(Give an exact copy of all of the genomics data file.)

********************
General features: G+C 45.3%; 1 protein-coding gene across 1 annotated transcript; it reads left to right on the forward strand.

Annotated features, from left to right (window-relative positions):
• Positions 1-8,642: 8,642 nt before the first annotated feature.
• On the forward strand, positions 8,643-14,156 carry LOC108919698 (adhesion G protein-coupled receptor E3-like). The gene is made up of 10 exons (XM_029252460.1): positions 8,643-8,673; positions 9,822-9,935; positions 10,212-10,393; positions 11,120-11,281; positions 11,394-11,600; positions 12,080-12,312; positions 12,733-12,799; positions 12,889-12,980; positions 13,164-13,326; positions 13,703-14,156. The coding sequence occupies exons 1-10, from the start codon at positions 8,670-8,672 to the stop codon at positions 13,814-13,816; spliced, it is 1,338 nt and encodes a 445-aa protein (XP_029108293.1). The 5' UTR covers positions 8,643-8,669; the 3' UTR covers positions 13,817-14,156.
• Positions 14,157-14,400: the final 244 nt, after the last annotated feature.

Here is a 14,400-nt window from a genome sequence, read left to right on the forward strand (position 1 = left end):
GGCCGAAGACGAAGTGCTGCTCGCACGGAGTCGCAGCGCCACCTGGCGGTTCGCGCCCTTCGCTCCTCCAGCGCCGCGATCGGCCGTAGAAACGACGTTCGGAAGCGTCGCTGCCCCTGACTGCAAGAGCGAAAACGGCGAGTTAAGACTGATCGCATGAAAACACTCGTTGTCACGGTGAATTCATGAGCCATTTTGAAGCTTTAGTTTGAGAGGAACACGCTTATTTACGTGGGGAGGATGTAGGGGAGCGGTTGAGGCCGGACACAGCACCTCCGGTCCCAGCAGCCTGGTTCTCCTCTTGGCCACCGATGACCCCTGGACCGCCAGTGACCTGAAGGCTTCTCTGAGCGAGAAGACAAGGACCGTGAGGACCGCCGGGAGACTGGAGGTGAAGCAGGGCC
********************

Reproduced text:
General features: G+C 45.3%; 1 protein-coding gene across 1 annotated transcript; it reads left to right on the forward strand.

Annotated features, from left to right (window-relative positions):
• Positions 1-8,642: 8,642 nt before the first annotated feature.
• On the forward strand, positions 8,643-14,156 carry LOC108919698 (adhesion G protein-coupled receptor E3-like). The gene is made up of 10 exons (XM_029252460.1): positions 8,643-8,673; positions 9,822-9,935; positions 10,212-10,393; positions 11,120-11,281; positions 11,394-11,600; positions 12,080-12,312; positions 12,733-12,799; positions 12,889-12,980; positions 13,164-13,326; positions 13,703-14,156. The coding sequence occupies exons 1-10, from the start codon at positions 8,670-8,672 to the stop codon at positions 13,814-13,816; spliced, it is 1,338 nt and encodes a 445-aa protein (XP_029108293.1). The 5' UTR covers positions 8,643-8,669; the 3' UTR covers positions 13,817-14,156.
• Positions 14,157-14,400: the final 244 nt, after the last annotated feature.

Here is a 14,400-nt window from a genome sequence, read left to right on the forward strand (position 1 = left end):
GGCCGAAGACGAAGTGCTGCTCGCACGGAGTCGCAGCGCCACCTGGCGGTTCGCGCCCTTCGCTCCTCCAGCGCCGCGATCGGCCGTAGAAACGACGTTCGGAAGCGTCGCTGCCCCTGACTGCAAGAGCGAAAACGGCGAGTTAAGACTGATCGCATGAAAACACTCGTTGTCACGGTGAATTCATGAGCCATTTTGAAGCTTTAGTTTGAGAGGAACACGCTTATTTACGTGGGGAGGATGTAGGGGAGCGGTTGAGGCCGGACACAGCACCTCCGGTCCCAGCAGCCTGGTTCTCCTCTTGGCCACCGATGACCCCTGGACCGCCAGTGACCTGAAGGCTTCTCTGAGCGAGAAGACAAGGACCGTGAGGACCGCCGGGAGACTGGAGGTGAAGCAGGGCC